I make the call, 111 and ask for an ambulance. After a long talk of what is going on where we are how best to get to us we wait. There is a big estuary lagoon between us the nearest houses and the road; we are in a tricky spot. The ambulances come to the wrong spot over the lagoon. They call me while Dave walks down to talk to them, they ask me on the phone to set of one of the flares I told them we had. I struggle out of the shelter and atop the nearby mound, I can see the lights flashing I set of the red flare. The attendant on the phone tells me they can now see my position. I see the ambulances turn around and drive the other way to the far end of the beach. Dave returns helps me walk to the beach, as I can’t carry my own weight any more, we sit in the rain for about 15 mins (seems like an hour of extreme pain for me).
Soon a 4WD vehicle shows up, it is a Department of Conservation truck with a paramedic in it, they load me in the back, Dave stays behind too look after gear and off I go down the beach. Of course I have been filming as much of this as possible in the wet and dark. At the end of the beach are two ambulances and I meet Roger my EMT.
Now the ambulance ride was an interesting progression of deducting my problem. They ask me f I saw the spider, I describe it, off course they are usually black with a red strip, so that creates doubt in a brown yellow striped spider. Also we can’t find a bite sight. So now we go to a cardiac problem as the symptoms a similar, and my heart algorithms are off a bit. They gave me NTG ( nitro glycerin) spray, which made me almost pass out, so that meant it wasn’t a hear t issue, so they gave me the counter drug, then put morphine in me, which took a bit of the pain away, though not much.
We began the 50 minute drive to the hospital in Wairoa, along the way I got a bit more morphine, it still didn’t do much, then Roger noticed my airways degrading so he gave me adrenaline, and instantly I started feeling better, I relaxed and was able to sleep. This signified and allergic reaction to something, I was still adamant of a spider bite. In the hospital the y put me in a ward, took some blood draws. At this point it is now 6am. The doctor will be in at 8am.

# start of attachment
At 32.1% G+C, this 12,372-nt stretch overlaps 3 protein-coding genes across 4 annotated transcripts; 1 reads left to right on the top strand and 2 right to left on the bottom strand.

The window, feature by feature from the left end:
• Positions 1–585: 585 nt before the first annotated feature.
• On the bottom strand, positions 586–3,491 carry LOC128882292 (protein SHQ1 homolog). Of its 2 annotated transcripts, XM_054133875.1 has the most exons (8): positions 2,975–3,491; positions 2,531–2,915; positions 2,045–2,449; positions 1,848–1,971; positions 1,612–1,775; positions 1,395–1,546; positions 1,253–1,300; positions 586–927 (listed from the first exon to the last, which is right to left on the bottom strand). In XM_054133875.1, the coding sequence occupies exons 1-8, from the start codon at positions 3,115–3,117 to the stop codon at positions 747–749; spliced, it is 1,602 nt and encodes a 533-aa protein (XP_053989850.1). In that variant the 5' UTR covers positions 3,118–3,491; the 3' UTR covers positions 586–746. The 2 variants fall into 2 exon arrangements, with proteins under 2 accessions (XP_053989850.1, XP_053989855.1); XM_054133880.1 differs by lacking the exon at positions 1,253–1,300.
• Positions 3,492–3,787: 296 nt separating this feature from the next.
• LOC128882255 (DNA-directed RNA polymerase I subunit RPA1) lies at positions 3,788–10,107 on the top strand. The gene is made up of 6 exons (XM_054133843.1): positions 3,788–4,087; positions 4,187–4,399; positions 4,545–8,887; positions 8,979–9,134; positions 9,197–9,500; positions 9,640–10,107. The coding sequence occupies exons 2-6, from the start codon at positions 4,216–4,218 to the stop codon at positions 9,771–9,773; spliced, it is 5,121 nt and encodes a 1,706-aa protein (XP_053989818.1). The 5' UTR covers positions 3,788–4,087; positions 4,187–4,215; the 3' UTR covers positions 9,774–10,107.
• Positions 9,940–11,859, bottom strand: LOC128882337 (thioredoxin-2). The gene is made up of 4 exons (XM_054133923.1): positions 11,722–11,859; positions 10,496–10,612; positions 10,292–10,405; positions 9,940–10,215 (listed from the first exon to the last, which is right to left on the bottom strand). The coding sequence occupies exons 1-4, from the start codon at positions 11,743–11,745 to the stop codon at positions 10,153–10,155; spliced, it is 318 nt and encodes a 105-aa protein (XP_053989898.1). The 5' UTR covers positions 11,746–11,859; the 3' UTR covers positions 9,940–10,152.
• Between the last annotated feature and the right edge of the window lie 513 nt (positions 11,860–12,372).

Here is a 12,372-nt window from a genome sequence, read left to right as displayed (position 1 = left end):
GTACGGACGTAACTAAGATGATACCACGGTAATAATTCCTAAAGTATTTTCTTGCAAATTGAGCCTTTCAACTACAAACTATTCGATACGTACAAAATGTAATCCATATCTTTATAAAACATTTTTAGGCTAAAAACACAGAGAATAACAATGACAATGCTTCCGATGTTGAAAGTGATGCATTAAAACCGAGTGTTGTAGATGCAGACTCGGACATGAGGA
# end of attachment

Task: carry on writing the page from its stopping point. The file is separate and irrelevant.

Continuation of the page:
I sleep, and then awake in lots of pain again at about 7.15am; they give me a pain killer suppository, ooh that’s different! The doc arrives, and she asks me about what happened, I tell her again I am sure it is a spider bite as the progression of pain was typical of envenomation. She tells me she will check with a specialist and will return soon. Eventually she returns and agrees with confirmation of the specialist that it sound typical of a Katipo spider bite, and they will put me on Anti venom, which should relieve the symptoms almost instantly.
In the mean time I have been on the cell phone toa friend, Dawn, who is organizing getting Dave of the beach and moving our stuff to her cabin in Mahia so we can regroup there and move on when ready. I describe where Dave is and a chap Ian who helped get us last night will go out to get him with a tractor for the boats and gear. I am hooked up to a drip and injected with anti venom, just about the time Ian starts his tractor and heads of down the beach for Dave. Dave and Ian Load the kayaks on the tractor about the same time my pain subsides and I am able to sleep. Dave gets moved to the cabin about when I get my second anti venom shot, I sleep more, and Dave has made new friends in Grace and Cullum and is eating Mince pies and looking at scenic points. I eat some real basic dinner, Dave is now eating fish and chips then going out to a dinner party, he calls me in the middle of celebrations, as I lay with a heart alarm on ( incase the anti venom effects my heart ), and looking at stuff on the internet. (Thankfully I thought ahead and packed my computer to come with me to the hospital)
All in all I was in good hands and so was Dave, He may be having a touch more fun than me, though I was quite enjoying the process of all the Biological effects of the venom (a neurotoxin, which effects the nervous system) and the drugs and the whole process that happened. A very fascinating experience and a rare one, Katipo spiders are endangered and facing extinction in NZ, also the Brown one with a Yellow stripe I encountered is a Rare Subspecies that the specialist my Dad spoke too was super excited about. So, quite cool all up though very painful. I also enjoyed having an excuse to use a marine flare, and putting my First Aid training into practice and evacuating myself as well as diagnosing my problem almost instantly as a poisonous spider bite.
Here is a Pic of the Rarer Chocolate color with an Orange yellow stripe!
Posted by Jaime Sharp at 6:31 PM